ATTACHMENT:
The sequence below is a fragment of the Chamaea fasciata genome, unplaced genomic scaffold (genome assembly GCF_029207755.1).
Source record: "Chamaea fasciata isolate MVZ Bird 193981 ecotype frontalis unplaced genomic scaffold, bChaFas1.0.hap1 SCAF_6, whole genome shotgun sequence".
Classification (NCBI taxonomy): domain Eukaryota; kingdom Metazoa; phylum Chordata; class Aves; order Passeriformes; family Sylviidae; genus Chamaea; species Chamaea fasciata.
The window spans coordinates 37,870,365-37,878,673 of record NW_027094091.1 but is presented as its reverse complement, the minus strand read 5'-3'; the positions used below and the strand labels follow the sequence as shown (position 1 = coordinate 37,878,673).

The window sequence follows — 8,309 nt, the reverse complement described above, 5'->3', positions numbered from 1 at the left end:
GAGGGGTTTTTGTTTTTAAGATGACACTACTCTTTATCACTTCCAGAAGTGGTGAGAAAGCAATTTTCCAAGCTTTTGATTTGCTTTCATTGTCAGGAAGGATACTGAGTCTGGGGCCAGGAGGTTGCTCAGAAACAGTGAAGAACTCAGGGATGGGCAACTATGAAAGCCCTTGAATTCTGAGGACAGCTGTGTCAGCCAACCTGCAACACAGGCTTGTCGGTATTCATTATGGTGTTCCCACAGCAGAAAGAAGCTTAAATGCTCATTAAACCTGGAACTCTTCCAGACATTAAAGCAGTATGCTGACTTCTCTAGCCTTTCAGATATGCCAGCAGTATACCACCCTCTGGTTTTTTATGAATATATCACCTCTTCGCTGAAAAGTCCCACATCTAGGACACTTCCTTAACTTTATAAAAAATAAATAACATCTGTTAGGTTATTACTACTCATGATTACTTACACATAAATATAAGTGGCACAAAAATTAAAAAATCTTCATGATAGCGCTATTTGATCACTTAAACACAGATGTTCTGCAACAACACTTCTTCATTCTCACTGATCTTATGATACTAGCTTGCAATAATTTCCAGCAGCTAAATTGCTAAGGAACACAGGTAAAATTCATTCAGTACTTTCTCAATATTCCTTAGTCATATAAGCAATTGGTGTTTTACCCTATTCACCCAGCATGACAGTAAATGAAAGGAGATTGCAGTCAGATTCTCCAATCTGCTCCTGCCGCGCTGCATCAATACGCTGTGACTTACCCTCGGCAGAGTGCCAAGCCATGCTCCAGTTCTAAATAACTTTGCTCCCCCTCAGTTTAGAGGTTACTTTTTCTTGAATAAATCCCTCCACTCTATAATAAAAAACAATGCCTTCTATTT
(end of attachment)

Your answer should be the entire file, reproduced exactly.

The sequence below is a fragment of the Chamaea fasciata genome, unplaced genomic scaffold (genome assembly GCF_029207755.1).
Source record: "Chamaea fasciata isolate MVZ Bird 193981 ecotype frontalis unplaced genomic scaffold, bChaFas1.0.hap1 SCAF_6, whole genome shotgun sequence".
Classification (NCBI taxonomy): domain Eukaryota; kingdom Metazoa; phylum Chordata; class Aves; order Passeriformes; family Sylviidae; genus Chamaea; species Chamaea fasciata.
The window spans coordinates 37,870,365-37,878,673 of record NW_027094091.1 but is presented as its reverse complement, the minus strand read 5'-3'; the positions used below and the strand labels follow the sequence as shown (position 1 = coordinate 37,878,673).

The window sequence follows — 8,309 nt, the reverse complement described above, 5'->3', positions numbered from 1 at the left end:
GAGGGGTTTTTGTTTTTAAGATGACACTACTCTTTATCACTTCCAGAAGTGGTGAGAAAGCAATTTTCCAAGCTTTTGATTTGCTTTCATTGTCAGGAAGGATACTGAGTCTGGGGCCAGGAGGTTGCTCAGAAACAGTGAAGAACTCAGGGATGGGCAACTATGAAAGCCCTTGAATTCTGAGGACAGCTGTGTCAGCCAACCTGCAACACAGGCTTGTCGGTATTCATTATGGTGTTCCCACAGCAGAAAGAAGCTTAAATGCTCATTAAACCTGGAACTCTTCCAGACATTAAAGCAGTATGCTGACTTCTCTAGCCTTTCAGATATGCCAGCAGTATACCACCCTCTGGTTTTTTATGAATATATCACCTCTTCGCTGAAAAGTCCCACATCTAGGACACTTCCTTAACTTTATAAAAAATAAATAACATCTGTTAGGTTATTACTACTCATGATTACTTACACATAAATATAAGTGGCACAAAAATTAAAAAATCTTCATGATAGCGCTATTTGATCACTTAAACACAGATGTTCTGCAACAACACTTCTTCATTCTCACTGATCTTATGATACTAGCTTGCAATAATTTCCAGCAGCTAAATTGCTAAGGAACACAGGTAAAATTCATTCAGTACTTTCTCAATATTCCTTAGTCATATAAGCAATTGGTGTTTTACCCTATTCACCCAGCATGACAGTAAATGAAAGGAGATTGCAGTCAGATTCTCCAATCTGCTCCTGCCGCGCTGCATCAATACGCTGTGACTTACCCTCGGCAGAGTGCCAAGCCATGCTCCAGTTCTAAATAACTTTGCTCCCCCTCAGTTTAGAGGTTACTTTTTCTTGAATAAATCCCTCCACTCTATAATAAAAAACAATGCCTTCTATTT